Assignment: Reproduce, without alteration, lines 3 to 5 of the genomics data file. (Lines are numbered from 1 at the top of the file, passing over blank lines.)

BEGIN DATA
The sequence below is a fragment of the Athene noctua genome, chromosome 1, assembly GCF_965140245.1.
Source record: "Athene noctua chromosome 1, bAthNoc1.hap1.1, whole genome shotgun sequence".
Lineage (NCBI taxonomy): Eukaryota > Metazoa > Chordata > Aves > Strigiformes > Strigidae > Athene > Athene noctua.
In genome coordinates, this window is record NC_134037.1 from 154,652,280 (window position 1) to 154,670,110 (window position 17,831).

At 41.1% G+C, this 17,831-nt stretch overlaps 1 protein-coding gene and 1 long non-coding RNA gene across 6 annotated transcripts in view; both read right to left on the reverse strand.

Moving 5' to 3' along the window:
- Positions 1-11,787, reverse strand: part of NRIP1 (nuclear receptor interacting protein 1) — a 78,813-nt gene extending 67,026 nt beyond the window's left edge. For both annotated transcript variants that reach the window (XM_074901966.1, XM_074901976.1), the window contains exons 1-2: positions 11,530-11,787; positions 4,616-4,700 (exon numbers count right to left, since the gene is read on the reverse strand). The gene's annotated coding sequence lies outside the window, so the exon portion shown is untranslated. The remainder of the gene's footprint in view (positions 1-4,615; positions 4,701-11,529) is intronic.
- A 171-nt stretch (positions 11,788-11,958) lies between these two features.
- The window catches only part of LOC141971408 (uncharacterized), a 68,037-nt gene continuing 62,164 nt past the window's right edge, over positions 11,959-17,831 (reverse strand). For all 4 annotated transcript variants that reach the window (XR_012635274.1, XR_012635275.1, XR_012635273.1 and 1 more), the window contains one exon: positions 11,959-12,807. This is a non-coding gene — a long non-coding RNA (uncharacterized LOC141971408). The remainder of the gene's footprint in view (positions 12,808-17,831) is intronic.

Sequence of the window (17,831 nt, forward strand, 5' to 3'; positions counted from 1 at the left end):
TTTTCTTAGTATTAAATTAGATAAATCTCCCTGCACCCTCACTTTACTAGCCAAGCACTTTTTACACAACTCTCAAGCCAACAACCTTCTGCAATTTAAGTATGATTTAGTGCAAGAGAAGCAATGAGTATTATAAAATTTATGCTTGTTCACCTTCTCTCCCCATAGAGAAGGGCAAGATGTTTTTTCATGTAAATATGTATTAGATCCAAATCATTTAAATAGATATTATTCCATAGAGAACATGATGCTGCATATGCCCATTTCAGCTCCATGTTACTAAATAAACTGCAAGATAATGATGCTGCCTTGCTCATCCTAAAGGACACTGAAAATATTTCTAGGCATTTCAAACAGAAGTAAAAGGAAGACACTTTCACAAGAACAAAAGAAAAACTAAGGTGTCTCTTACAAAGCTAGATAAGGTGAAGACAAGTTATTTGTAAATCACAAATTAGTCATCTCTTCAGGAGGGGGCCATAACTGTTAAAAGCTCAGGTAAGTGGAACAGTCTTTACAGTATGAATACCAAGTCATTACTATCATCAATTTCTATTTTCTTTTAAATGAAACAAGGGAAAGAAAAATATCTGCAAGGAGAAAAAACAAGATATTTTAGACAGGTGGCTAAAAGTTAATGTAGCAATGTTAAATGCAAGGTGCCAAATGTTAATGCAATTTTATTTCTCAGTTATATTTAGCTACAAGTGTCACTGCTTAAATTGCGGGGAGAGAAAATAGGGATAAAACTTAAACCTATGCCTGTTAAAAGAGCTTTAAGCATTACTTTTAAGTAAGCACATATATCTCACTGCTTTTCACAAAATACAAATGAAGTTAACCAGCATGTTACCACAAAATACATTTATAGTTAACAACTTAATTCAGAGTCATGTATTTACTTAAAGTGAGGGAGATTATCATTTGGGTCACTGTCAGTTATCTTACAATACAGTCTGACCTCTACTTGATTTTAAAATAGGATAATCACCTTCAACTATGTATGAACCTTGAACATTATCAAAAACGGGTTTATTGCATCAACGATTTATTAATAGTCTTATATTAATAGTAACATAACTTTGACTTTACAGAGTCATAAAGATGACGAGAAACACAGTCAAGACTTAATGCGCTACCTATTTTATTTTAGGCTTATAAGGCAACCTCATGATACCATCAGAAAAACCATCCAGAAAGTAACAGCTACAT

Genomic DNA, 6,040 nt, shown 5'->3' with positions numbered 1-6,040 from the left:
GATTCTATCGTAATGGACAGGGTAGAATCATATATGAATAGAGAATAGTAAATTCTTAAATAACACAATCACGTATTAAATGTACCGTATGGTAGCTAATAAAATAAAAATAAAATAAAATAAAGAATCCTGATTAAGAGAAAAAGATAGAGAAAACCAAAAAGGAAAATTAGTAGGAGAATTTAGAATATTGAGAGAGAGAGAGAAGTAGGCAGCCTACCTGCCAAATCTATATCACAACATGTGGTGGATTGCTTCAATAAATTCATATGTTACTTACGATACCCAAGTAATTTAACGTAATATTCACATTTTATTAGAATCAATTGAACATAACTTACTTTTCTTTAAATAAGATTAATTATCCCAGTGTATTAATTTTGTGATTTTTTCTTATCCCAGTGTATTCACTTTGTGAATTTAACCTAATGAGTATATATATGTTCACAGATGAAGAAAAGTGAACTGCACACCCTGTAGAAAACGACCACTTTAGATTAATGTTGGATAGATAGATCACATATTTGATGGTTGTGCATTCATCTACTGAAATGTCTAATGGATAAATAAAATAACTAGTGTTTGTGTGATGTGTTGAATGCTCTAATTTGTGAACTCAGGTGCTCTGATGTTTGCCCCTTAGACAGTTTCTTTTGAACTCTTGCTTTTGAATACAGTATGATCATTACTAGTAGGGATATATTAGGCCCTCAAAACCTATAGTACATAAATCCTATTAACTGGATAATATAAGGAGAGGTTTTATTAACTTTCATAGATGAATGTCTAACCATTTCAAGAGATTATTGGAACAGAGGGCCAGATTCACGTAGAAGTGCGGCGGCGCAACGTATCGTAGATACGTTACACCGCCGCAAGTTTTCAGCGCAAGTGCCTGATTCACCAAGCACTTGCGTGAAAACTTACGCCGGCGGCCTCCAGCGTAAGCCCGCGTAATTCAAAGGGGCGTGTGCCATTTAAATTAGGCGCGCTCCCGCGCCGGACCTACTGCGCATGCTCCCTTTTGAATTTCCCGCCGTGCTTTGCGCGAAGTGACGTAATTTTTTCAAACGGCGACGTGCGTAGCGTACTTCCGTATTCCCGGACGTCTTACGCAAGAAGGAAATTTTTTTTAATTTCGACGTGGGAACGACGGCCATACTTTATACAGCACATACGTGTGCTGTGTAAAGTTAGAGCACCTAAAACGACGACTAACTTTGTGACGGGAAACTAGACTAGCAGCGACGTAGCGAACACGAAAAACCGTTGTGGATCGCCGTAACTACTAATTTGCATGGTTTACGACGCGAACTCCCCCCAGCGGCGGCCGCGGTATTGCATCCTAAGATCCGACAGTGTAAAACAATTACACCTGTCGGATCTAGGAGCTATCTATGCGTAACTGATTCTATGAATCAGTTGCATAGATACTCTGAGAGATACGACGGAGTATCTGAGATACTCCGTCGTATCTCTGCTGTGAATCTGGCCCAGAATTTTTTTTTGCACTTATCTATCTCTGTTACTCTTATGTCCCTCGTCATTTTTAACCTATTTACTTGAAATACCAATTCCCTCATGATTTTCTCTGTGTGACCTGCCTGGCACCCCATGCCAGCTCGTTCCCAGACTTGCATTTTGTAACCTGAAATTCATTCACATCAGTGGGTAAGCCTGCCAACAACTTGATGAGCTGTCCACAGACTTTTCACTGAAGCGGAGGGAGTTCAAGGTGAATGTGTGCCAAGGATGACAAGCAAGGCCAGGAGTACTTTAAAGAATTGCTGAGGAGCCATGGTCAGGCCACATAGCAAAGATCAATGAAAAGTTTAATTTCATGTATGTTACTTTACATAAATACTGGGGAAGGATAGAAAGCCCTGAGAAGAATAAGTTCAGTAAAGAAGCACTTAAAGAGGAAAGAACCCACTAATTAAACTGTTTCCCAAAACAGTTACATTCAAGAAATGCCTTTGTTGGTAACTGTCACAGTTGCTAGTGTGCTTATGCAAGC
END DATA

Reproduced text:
Lineage (NCBI taxonomy): Eukaryota > Metazoa > Chordata > Aves > Strigiformes > Strigidae > Athene > Athene noctua.
In genome coordinates, this window is record NC_134037.1 from 154,652,280 (window position 1) to 154,670,110 (window position 17,831).

At 41.1% G+C, this 17,831-nt stretch overlaps 1 protein-coding gene and 1 long non-coding RNA gene across 6 annotated transcripts in view; both read right to left on the reverse strand.